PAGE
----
Since 1985, the Corps Network offers young adults and veterans the opportunity to work on public land projects. Similar to other corps programs, such as Peace Corps or Teach for America, members of the Corps Network assist in local conservation projects to help strengthen communities, promote conservation, and develop key competencies that would serve them in their lives.
As stated earlier, federal agencies and employees cannot receive tips, donations, or direct contributions. While there is no specific regulation that prohibits donations to specific federal organizations (in fact, there are mechanisms in place to allow for direct contributions, such as the donation box on the IRS tax form 1040), any donation given to the federal government can be used by the federal government as it sees fit. As this may appear unethical, since donations are usually made to serve specific purposes, government agencies usually create special accounts or foundations that have directives to receive donations and use them per the donors’ wishes.
The National Park Foundation is the National Park Service’s donation processor. In 2018, the foundation received more than $57 million in pledges and managed an investment portfolio in excess of $129 million.
The National Geographic Society is one of the largest nonprofit scientific organizations in the world. The group has interests in geography, archaeology, natural science, historical and environmental conservation, and world culture. Started originally as an elite exploration club, the organization has grown to include media ventures—including a film production company that produces documentaries like “March of the Penguins”—a museum, retail stores, and exploration and scientific research funding.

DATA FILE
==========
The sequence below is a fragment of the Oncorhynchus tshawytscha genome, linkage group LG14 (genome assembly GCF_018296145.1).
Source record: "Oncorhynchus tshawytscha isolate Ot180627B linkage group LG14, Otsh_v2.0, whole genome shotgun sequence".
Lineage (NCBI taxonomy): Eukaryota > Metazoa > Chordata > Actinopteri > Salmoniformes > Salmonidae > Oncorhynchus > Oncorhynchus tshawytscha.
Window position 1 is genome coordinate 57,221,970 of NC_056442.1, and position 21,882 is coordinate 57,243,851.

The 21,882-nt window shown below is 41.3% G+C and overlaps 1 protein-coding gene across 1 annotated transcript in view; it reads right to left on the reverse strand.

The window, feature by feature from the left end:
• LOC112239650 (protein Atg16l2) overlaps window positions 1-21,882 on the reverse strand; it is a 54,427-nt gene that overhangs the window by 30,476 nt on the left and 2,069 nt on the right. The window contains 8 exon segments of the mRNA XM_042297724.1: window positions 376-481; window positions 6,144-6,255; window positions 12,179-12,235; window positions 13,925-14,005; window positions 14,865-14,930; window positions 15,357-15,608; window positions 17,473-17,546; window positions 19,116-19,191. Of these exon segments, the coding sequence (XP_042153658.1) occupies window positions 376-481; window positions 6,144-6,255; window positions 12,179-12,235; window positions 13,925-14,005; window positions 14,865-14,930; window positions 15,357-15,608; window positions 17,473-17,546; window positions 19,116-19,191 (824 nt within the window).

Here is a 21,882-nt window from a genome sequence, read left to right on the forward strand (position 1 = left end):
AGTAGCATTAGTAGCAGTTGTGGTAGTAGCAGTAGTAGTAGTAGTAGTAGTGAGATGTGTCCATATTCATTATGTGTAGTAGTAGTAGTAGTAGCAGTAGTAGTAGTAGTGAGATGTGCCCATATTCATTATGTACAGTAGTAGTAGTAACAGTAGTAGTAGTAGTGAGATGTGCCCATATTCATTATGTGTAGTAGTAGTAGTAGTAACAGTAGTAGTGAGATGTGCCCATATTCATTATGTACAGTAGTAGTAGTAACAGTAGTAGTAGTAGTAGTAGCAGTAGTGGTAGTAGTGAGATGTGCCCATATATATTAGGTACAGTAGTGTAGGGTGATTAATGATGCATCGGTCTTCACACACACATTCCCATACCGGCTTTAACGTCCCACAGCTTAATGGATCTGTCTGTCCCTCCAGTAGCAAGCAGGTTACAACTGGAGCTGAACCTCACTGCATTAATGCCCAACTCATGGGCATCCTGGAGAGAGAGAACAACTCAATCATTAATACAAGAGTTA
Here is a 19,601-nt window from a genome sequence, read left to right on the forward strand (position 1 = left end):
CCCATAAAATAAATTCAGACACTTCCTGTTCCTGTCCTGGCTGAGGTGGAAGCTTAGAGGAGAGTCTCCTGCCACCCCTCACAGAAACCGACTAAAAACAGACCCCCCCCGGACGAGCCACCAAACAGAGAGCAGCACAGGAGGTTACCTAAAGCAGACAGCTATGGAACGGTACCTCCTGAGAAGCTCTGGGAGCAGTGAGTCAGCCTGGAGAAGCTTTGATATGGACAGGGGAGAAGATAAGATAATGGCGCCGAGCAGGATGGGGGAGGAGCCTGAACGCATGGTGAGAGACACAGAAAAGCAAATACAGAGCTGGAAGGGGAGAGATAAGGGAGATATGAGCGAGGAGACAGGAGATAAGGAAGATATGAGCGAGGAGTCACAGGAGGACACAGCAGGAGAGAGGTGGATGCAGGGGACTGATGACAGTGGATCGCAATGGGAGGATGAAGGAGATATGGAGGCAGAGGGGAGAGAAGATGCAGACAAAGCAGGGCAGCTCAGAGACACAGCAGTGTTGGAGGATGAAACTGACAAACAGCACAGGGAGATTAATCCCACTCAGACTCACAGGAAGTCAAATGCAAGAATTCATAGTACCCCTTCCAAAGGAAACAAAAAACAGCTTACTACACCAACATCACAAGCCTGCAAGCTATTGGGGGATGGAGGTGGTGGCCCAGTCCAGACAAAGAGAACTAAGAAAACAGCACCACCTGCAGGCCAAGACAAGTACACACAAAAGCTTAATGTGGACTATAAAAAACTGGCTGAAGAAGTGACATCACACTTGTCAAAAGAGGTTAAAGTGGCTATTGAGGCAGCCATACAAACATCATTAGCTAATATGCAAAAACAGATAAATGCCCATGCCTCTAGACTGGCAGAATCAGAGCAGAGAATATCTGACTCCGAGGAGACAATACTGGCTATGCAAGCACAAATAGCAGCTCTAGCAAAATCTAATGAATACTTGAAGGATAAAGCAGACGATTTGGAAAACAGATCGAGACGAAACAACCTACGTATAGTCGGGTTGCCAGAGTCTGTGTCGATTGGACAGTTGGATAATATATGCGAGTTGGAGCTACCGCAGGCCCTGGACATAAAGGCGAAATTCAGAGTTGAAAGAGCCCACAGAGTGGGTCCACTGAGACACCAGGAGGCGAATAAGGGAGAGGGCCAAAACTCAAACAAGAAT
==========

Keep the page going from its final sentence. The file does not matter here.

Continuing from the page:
The National Recreation and Park Association is committed to the preservation of the nation’s public parks and wildlands. The group believes that recreation is an essential part of the quality of life. A funding organization, the NRPA seeks public and private partnerships to help promote research, education, and policy initiatives.
Beer brewer Budweiser is a premier member of the National Park Foundation’s “Find Your Park” initiative. Budweiser also participates in the “Keep America Beautiful” campaign, where it pledges a dollar per pledge received. Budweiser has also committed to converting all of its operations to renewable energies by 2025.
Bank and credit-card provider American Express has promoted itself to be a responsible corporate citizen for most of the company’s existence. One area that the company supports is sustainability. The company’s 2025 environmental goals include a reduction of energy use by 35%, water reduction by 10% per employee, and elimination of single-use plastics. While the company’s philanthropy can be argued to be less about altruism and more about ensuring sound shareholders relations, American Express has still encouraged volunteerism to help protect the national parks through its Serve2Gether initiative.
Coca-Cola—like most large corporations—have deeply ingrained philanthropic interests. For the Atlanta-based soft-drink manufacturer, one of these interests is improving the connection between local communities and the national parks. In 2018, more than 12 million fewer visitors visited the parks compared to 2017. It is enthusiasm that will encourage funding and protection for the park system. Coca-Cola allows users to trade-in product codes for a donation to the National Park Foundation.
The corporate parent of the Hallmark Channel and Hallmark Movies and Mysteries, Crown Media Family Networks has been unique among broadcasters about its support of the national parks. An example of this is the company’s exclusive agreement with the National Parks Foundation to broadcast the National Christmas Tree Lighting (the National Park Service manages all lands in the public trust, including the National Mall, the United States Capitol, and the White House).
L.L. Bean has a National Park Collection, a limited collection of T-shirts, bags, and other swag celebrating the National Park Service and its member parks. For every purchase from the National Park Collection, 20% will be donated to the National Park Foundation.
The railroad company Union Pacific has always had a special relationship with the national parks. Before the advent of the modern highway, rail was the preferred way to get to the parks—especially in the Western states. Union Pacific is the largest private donor to Open OutDoors for Kids and has committed to a $3 million partnership with the National Park Foundation through its “Find Your Park” initiative.